Monday, April 18, 2016

Yglesias and Jacobin Are Both Wrong

Matt Yglesias tweeted that this paragraph in a Jacobin article attacking incremental liberalism is mostly right.
The simple truth is that virtually every significant and lasting progressive achievement of the past hundred years was achieved not by patient, responsible gradualism, but through brief flurries of bold action. The Second New Deal in 1935–36 and Civil Rights and the Great Society in 1964–65 are the outstanding examples, but the more ambiguous victories of the Obama era fit the pattern, too.
The writer is sly, setting himself up to deny the "significance" of any achievement which was achieved by "gradualism", with the  fallback position of "virtually". Incrementalism often works by getting a piece of the pie now, another in a few years, so the argument is weighted. And the examples suggest that only legislative achievements count.  Wrong again.

One hundred years goes back to 1916, so here goes:
  • Nineteenth Amendment (women's suffrage) 1919
  • Brown versus Board of Education 1954  (the greatest example of incremental progress by liberals)
  • Twenty-Fourth Amendment (poll tax) 1962 (so long a battle the ultimate victory became meaningless)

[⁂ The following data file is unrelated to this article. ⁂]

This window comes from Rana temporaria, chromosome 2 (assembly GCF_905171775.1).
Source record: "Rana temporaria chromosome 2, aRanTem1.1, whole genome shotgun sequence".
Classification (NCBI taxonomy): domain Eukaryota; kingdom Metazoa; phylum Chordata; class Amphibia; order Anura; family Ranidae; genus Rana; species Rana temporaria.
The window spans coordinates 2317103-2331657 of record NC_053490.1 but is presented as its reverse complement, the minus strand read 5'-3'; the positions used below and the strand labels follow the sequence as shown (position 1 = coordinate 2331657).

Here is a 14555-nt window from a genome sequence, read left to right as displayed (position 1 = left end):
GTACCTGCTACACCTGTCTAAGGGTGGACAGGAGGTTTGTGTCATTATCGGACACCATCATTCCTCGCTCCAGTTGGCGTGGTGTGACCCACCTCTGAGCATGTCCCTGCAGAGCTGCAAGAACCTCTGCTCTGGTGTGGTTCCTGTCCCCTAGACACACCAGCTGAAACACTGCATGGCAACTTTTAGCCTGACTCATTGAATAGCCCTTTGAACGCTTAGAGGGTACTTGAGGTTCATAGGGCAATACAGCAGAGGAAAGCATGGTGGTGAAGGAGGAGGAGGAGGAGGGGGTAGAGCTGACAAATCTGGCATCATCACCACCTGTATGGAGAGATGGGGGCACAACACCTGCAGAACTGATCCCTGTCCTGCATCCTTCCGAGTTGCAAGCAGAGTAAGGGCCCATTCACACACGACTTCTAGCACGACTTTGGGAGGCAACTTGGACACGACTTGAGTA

• Americans with Disability Act 1990
  • federal aid to education (a long battle beginning in the 1950's to establish the principle and expand the pot)
  • Equal Rights Amendment (a battle in which liberals were defeated, but the victory is being won incrementally)
  • gay rights.
  • Medicare, Part D, and CHIPS.
 More time to think would yield more examples.

IMHO what's right is this: sometimes liberals/progressives win victories by slow and patient work; sometimes we win victories by a breakthrough, a popular movement.  And sometimes we "win" something history shows was the wrong way to go.  Does anyone remember the progressive cause: public power, building hydroelectric dams? 

[Updated: Kevin Drum seems to take a similar position here. ]

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